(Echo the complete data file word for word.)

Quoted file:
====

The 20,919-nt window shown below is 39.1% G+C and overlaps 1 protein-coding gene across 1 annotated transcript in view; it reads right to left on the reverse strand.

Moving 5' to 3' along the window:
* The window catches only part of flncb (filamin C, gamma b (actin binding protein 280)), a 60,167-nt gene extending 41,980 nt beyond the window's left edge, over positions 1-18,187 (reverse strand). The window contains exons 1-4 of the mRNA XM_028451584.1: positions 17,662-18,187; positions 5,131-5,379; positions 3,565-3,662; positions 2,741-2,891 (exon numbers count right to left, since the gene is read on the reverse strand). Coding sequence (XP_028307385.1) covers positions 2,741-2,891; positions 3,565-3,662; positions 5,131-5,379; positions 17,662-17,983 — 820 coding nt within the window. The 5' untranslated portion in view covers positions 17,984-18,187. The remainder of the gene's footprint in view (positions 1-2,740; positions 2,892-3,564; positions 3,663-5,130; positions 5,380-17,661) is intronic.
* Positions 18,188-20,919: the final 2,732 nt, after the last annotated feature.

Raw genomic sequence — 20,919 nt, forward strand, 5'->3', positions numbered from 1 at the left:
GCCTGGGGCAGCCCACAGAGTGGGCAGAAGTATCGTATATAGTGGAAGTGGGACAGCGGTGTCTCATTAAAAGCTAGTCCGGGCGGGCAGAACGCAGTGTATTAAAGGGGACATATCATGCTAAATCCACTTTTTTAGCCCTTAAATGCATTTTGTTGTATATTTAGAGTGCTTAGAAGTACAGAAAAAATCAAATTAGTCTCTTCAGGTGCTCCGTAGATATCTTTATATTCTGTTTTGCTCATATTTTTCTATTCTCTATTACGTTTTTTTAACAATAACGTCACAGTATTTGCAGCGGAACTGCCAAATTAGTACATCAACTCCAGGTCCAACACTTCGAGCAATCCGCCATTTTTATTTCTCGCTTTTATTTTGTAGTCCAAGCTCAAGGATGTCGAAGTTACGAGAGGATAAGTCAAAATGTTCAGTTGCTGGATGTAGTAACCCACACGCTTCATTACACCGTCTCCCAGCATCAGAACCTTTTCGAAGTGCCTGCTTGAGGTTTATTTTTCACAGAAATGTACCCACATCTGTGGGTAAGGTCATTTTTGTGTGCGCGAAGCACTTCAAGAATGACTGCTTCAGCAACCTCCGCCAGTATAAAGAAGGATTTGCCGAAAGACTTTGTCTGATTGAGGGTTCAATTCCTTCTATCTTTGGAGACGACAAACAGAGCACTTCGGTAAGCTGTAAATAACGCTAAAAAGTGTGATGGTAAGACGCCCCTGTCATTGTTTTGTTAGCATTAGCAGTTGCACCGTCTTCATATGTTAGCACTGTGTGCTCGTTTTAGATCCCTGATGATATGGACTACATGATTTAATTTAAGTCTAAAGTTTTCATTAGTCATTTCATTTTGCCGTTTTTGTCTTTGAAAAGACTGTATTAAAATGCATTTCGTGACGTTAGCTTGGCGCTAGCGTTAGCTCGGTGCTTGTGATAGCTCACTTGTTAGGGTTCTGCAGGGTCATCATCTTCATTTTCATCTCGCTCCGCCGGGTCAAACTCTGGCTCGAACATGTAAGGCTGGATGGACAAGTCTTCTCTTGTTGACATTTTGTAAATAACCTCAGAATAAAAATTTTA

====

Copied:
The 20,919-nt window shown below is 39.1% G+C and overlaps 1 protein-coding gene across 1 annotated transcript in view; it reads right to left on the reverse strand.

Moving 5' to 3' along the window:
* The window catches only part of flncb (filamin C, gamma b (actin binding protein 280)), a 60,167-nt gene extending 41,980 nt beyond the window's left edge, over positions 1-18,187 (reverse strand). The window contains exons 1-4 of the mRNA XM_028451584.1: positions 17,662-18,187; positions 5,131-5,379; positions 3,565-3,662; positions 2,741-2,891 (exon numbers count right to left, since the gene is read on the reverse strand). Coding sequence (XP_028307385.1) covers positions 2,741-2,891; positions 3,565-3,662; positions 5,131-5,379; positions 17,662-17,983 — 820 coding nt within the window. The 5' untranslated portion in view covers positions 17,984-18,187. The remainder of the gene's footprint in view (positions 1-2,740; positions 2,892-3,564; positions 3,663-5,130; positions 5,380-17,661) is intronic.
* Positions 18,188-20,919: the final 2,732 nt, after the last annotated feature.

Raw genomic sequence — 20,919 nt, forward strand, 5'->3', positions numbered from 1 at the left:
GCCTGGGGCAGCCCACAGAGTGGGCAGAAGTATCGTATATAGTGGAAGTGGGACAGCGGTGTCTCATTAAAAGCTAGTCCGGGCGGGCAGAACGCAGTGTATTAAAGGGGACATATCATGCTAAATCCACTTTTTTAGCCCTTAAATGCATTTTGTTGTATATTTAGAGTGCTTAGAAGTACAGAAAAAATCAAATTAGTCTCTTCAGGTGCTCCGTAGATATCTTTATATTCTGTTTTGCTCATATTTTTCTATTCTCTATTACGTTTTTTTAACAATAACGTCACAGTATTTGCAGCGGAACTGCCAAATTAGTACATCAACTCCAGGTCCAACACTTCGAGCAATCCGCCATTTTTATTTCTCGCTTTTATTTTGTAGTCCAAGCTCAAGGATGTCGAAGTTACGAGAGGATAAGTCAAAATGTTCAGTTGCTGGATGTAGTAACCCACACGCTTCATTACACCGTCTCCCAGCATCAGAACCTTTTCGAAGTGCCTGCTTGAGGTTTATTTTTCACAGAAATGTACCCACATCTGTGGGTAAGGTCATTTTTGTGTGCGCGAAGCACTTCAAGAATGACTGCTTCAGCAACCTCCGCCAGTATAAAGAAGGATTTGCCGAAAGACTTTGTCTGATTGAGGGTTCAATTCCTTCTATCTTTGGAGACGACAAACAGAGCACTTCGGTAAGCTGTAAATAACGCTAAAAAGTGTGATGGTAAGACGCCCCTGTCATTGTTTTGTTAGCATTAGCAGTTGCACCGTCTTCATATGTTAGCACTGTGTGCTCGTTTTAGATCCCTGATGATATGGACTACATGATTTAATTTAAGTCTAAAGTTTTCATTAGTCATTTCATTTTGCCGTTTTTGTCTTTGAAAAGACTGTATTAAAATGCATTTCGTGACGTTAGCTTGGCGCTAGCGTTAGCTCGGTGCTTGTGATAGCTCACTTGTTAGGGTTCTGCAGGGTCATCATCTTCATTTTCATCTCGCTCCGCCGGGTCAAACTCTGGCTCGAACATGTAAGGCTGGATGGACAAGTCTTCTCTTGTTGACATTTTGTAAATAACCTCAGAATAAAAATTTTA